Cruise Humpback TerritoryBig Island
Anyone who climbs aboard a vessel this time of the year and heads for the open ocean off Hawai‘i Island can expect to see humpback whales. There are so many of them that most boat companies don’t hesitate to guarantee sightings. Truth is, it’s hard to miss a 40-ton humpback when it propels its 45-foot bulk to the surface and then disappears in an enormous salt water splash.
Every year, humpback whales swim 3,000 miles from their summer feeding grounds in Alaska to mate and calve in Hawai‘i’s clear, warm waters. Protected under endangered species laws, the humpback population is growing. An estimated 7,000 to 10, 000 humpbacks are expected to cruise through Hawai‘i’s waters this season, coming and going at their own pace. Generally, numbers peak in late December through mid-April.
Humpbacks exhibit a variety of behaviors that should be visible in one form or another from boats and shoreline lookouts. You might see a whale blow, which refers to the act of breathing and the cloud of water vapor produced above the animal’s head during the process of exhalation. Or, you might see a tail slap, a pectoral slap, or, if you’re lucky, a breach. This watery pirouette occurs when a while propels itself out of the water, generally clearing the surface with two-thirds (or more) of its body. Then, in an amazing feat of
marine gymnastics, the animal will throw one pectoral fin out to the side and turn in the air about its longitudinal axis.
Whales do not technically spout water. Actually, they are letting out air through a blowhole at 300 miles per hour. A humpback whale’s brain weighs 14 pounds, more than four times the weight of a three-pound human brain, but smaller than the 20-pound brain of a sperm whale, which is the largest brain on the planet.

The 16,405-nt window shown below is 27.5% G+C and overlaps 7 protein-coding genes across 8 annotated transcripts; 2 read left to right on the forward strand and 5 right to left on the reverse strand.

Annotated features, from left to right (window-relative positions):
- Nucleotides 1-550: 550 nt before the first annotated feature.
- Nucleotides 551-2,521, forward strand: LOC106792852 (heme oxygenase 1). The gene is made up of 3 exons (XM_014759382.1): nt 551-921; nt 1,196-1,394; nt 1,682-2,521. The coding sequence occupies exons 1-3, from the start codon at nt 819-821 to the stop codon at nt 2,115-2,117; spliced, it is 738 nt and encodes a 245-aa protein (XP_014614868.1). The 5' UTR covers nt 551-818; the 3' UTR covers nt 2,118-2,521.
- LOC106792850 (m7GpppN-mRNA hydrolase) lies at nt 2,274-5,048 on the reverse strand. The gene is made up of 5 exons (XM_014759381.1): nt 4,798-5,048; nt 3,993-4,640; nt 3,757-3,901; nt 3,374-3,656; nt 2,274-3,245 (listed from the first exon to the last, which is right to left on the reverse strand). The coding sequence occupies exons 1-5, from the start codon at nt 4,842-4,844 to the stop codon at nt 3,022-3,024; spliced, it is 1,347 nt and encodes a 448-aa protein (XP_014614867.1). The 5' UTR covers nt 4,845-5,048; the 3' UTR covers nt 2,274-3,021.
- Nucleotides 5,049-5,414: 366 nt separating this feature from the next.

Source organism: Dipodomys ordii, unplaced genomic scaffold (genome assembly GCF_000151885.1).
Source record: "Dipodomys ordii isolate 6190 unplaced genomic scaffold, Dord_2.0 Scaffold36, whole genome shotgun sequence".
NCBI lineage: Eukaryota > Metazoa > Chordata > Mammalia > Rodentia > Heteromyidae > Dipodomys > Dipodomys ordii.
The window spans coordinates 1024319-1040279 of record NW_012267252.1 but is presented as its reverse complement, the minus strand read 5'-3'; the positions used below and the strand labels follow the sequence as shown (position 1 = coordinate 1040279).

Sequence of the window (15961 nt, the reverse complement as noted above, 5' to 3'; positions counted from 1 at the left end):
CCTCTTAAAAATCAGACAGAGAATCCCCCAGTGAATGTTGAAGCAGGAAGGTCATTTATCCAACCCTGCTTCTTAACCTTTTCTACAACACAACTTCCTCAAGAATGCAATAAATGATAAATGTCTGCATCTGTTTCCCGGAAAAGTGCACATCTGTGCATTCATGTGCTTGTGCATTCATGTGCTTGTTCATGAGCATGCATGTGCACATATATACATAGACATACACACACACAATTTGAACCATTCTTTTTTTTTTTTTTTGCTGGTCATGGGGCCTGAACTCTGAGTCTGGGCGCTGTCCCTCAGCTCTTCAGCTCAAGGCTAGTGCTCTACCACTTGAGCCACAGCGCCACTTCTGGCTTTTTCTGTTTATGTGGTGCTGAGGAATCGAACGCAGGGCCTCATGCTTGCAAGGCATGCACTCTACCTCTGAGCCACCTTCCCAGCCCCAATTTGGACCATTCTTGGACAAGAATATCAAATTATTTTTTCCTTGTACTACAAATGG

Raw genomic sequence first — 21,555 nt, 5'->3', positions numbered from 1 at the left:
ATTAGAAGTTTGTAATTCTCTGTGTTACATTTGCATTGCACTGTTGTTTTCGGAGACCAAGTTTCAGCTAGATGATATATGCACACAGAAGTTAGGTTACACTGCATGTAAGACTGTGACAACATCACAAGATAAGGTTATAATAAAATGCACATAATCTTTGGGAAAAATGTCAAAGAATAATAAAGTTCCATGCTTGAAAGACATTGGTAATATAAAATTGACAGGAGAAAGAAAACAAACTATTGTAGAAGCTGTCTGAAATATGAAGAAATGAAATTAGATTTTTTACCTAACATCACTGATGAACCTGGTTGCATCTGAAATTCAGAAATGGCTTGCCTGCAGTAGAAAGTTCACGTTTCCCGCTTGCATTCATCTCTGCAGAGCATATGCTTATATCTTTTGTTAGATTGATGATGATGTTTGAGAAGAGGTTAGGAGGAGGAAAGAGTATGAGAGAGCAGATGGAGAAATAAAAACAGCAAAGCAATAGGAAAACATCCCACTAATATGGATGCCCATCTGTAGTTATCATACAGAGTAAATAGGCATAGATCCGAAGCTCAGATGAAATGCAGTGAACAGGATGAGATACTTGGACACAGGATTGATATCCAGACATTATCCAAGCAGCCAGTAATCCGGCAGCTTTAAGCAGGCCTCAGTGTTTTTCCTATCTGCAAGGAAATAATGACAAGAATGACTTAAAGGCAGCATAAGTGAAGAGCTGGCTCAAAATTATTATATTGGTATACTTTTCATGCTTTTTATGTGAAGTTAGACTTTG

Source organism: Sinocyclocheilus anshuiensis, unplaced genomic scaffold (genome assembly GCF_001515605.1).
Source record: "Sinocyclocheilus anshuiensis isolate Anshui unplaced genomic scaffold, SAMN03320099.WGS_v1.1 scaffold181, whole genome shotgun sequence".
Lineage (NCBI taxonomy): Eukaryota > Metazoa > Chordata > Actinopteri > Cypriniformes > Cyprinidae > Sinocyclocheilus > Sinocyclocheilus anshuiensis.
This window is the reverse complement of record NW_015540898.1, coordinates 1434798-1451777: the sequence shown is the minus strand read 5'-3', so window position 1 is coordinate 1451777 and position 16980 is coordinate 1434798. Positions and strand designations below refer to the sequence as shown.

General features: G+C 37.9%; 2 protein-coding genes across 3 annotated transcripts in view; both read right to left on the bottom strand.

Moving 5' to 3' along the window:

Humpbacks are clever, resourceful andagile creatures. And the males, though they don’t have vocal cords, have developed an amazing ability to sing. Hear their complicated tunes over hydrophones available aboard most whale watching vessels.
Curiosity is another trait known to humpbacks. So, they may not be timid about approaching boats and will often go out of their way to interact with humans. It’s illegal, however, to get closer than 100 yards from a humpback.
Though the humpbacks are the seasonal stars of the show, the waters off this island are home to substantial populations of lower-profile whales that are here year-round and equally intriguing to observe.
There are many ways to observe a humpback whale in the wild. Snorkel cruises are a good bet. Powered rafts and fishing boats also travel humpback territory. Capt. Dan McSweeney conducts year-round whale watch tours. Tours are relatively inexpensive and available on either side of the island.
Two good shoreline viewing sites are Lapakahi State Historical Park, north of Kawaihae at mile marker 14, and Kapa‘a Beach Park off Highway 270. Traveling north, turn left on the one-lane paved road just past mile marker 16.
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